The gentlemanly dispenser of liquid refreshment, whose constant boast was that he knew how to manufacture over three hundred different mixed drinks without using any intoxicant, stood beside the mahogany counter, polishing up the glasses, which he piled in an imposing pyramid on the shelf at the back, where the display was made doubly attractive by the plate mirror behind. His hair was scrupulously brushed and his short white coat was immaculately clean. Fortunately there was no one else in the place, so that the detective was afforded a good opportunity for free conversation. He asked for a Manhattan cocktail, and admired the dexterity with which the man prepared the drink. Raising it to his lips and tasting it as a connoisseur might, Mr. Barnes said:
"Could not be better at the Waldorf."
"Oh, I don't know," said the fellow, deprecatingly, but pleased at the implied compliment.
"Your face is very familiar to me," said Mr. Barnes; "have you ever met me before?"
"Never in my life," said the bartender, without the slightest change of expression.
"That's odd," said Mr. Barnes, pursuing the point with a purpose; "I am pretty good at faces. I seldom forget one, and just as seldom make a mistake. I would almost swear I have seen you before."
"I was tending bar at the Astor House for two years. Perhaps you saw me there," suggested the man.
"Ah, that is it," said Mr. Barnes, pretending to accept this explanation; "I often take my luncheon there. By the way, I suppose you are pretty well acquainted around the neighborhood?"
"Oh, I know a few people," said the man, cautiously.
"You know Tommy White, of course?"
"I might, without knowing his name. Our customers don't all leave their cards when they buy a drink. I don't know your name, for instance."
"Yes, but I do not live in the neighborhood. White must come here often."
"Well, he hasn't been in lately," said the bartender, and then stopped short as he noted the slip that he had made. The detective did not choose to appear to notice it, but asked:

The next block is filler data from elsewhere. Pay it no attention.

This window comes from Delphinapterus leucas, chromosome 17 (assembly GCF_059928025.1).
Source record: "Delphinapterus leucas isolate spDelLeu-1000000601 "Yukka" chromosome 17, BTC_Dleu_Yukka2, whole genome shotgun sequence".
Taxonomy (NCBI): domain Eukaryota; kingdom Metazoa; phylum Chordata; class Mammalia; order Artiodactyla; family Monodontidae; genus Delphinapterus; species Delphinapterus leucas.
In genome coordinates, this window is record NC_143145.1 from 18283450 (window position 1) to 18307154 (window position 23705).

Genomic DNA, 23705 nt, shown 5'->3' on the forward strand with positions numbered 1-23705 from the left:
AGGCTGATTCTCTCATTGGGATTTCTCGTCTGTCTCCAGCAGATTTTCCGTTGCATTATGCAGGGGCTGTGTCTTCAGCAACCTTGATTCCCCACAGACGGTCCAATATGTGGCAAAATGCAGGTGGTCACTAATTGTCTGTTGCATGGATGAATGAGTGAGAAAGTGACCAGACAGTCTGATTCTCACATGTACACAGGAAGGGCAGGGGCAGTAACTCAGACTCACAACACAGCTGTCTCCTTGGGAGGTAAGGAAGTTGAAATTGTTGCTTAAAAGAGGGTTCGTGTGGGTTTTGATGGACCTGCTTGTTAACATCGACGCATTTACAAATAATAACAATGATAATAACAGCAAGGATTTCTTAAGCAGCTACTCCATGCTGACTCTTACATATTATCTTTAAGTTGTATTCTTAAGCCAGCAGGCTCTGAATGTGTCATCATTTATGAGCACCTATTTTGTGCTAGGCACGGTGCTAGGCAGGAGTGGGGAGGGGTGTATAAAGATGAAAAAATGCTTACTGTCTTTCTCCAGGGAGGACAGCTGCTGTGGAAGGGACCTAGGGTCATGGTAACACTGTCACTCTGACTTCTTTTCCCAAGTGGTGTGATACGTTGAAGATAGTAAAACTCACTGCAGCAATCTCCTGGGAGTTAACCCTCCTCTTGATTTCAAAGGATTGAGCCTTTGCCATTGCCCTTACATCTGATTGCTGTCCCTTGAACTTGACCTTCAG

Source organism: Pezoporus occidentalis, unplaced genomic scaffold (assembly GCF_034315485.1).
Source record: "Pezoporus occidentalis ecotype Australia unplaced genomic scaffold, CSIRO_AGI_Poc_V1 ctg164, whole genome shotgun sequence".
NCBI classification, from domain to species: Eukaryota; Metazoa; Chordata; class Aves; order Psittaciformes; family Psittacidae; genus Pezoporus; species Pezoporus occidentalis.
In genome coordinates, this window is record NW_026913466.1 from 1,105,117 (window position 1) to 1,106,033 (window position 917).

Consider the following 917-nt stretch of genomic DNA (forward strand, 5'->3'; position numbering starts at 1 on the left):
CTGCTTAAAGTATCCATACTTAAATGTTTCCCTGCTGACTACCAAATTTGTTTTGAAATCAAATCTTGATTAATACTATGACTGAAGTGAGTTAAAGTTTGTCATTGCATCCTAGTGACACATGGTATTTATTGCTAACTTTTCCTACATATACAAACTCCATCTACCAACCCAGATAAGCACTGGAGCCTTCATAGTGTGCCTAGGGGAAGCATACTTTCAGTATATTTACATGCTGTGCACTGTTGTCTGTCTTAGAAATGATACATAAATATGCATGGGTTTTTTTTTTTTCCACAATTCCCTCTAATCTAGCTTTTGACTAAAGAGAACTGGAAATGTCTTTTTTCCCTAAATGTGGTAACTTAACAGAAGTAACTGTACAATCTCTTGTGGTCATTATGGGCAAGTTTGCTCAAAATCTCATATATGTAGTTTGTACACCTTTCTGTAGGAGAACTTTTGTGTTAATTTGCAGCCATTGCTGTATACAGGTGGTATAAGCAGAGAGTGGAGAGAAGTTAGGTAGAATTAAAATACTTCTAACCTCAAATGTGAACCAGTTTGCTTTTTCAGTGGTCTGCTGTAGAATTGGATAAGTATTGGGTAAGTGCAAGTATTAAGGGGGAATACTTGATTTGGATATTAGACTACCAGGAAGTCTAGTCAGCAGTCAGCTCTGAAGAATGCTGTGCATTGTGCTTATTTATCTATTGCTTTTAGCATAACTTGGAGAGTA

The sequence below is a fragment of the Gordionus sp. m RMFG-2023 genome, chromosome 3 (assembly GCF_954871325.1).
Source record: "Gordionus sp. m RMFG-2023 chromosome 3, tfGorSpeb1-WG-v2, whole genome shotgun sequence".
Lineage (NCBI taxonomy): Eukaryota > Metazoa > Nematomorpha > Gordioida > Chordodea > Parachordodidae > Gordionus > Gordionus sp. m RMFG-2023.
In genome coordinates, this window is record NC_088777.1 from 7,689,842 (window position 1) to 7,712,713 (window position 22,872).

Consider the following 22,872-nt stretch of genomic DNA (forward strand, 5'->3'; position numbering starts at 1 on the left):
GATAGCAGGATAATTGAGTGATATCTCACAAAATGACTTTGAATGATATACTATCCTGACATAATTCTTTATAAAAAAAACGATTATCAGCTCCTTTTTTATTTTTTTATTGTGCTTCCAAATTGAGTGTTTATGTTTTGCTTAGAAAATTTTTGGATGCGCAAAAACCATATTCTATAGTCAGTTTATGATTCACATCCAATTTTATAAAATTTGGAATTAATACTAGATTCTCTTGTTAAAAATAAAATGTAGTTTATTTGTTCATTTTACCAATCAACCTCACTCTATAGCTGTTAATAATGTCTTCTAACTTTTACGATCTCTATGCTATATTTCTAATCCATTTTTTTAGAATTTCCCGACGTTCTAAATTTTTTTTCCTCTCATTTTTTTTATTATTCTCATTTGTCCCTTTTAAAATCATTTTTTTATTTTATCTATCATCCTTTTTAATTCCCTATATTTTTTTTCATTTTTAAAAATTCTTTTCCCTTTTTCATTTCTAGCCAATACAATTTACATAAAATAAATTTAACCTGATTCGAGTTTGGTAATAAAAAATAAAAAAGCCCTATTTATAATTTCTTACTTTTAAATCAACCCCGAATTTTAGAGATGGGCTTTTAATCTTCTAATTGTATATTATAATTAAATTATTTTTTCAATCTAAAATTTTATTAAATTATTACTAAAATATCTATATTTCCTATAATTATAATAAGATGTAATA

"That is the point. Isn't it odd that he should have disappeared?"
"Oh, I don't know. A man can go out of town if he wants to, I guess."
"Do you know that White went out of town?"
"Have you seen Tommy White since Jerry Morgan skipped?"
"See here! what the devil are you asking me all these questions for? Who are you, anyway, and what are you after?"
"I am Jack Barnes, detective, but I'm not after you, Joe Allen, alias Fred Martin, alias Jimmy Smith, alias Bowery Bill, alias the Plug."
This sally left the man stolidly unmoved, but it affected his attitude towards his questioner, nevertheless, as he sullenly answered:
"There's nothing you can get against me, so I don't scare even if you know me. If you don't want me, what do you want?"
"Look here, Joe," said Mr. Barnes, in friendly, confidential tones, "a bluff does not go with me, and you know it never did. Now why did you not acknowledge that you knew me when I first came in?"
"What's the use of courtin' trouble? I wasn't sure you'd remember my face. It's quite a time since we met."
"True. It is five years since that Bond Street affair, and you got three years for that, if I remember rightly."
"Well, I served my time, didn't I? So that's ended, ain't it?"
"Yes. But what about that little business of the postage-stamp robbery out in Trenton?"
"Why, I didn't have no hand in that."
"Well, two of your pals did, and when they were caught and sent up they were square enough not to peach on you. The Mulberry Street crowd did not know how thick you were with those boys, or you might have got into trouble. But I knew, and you know that I knew."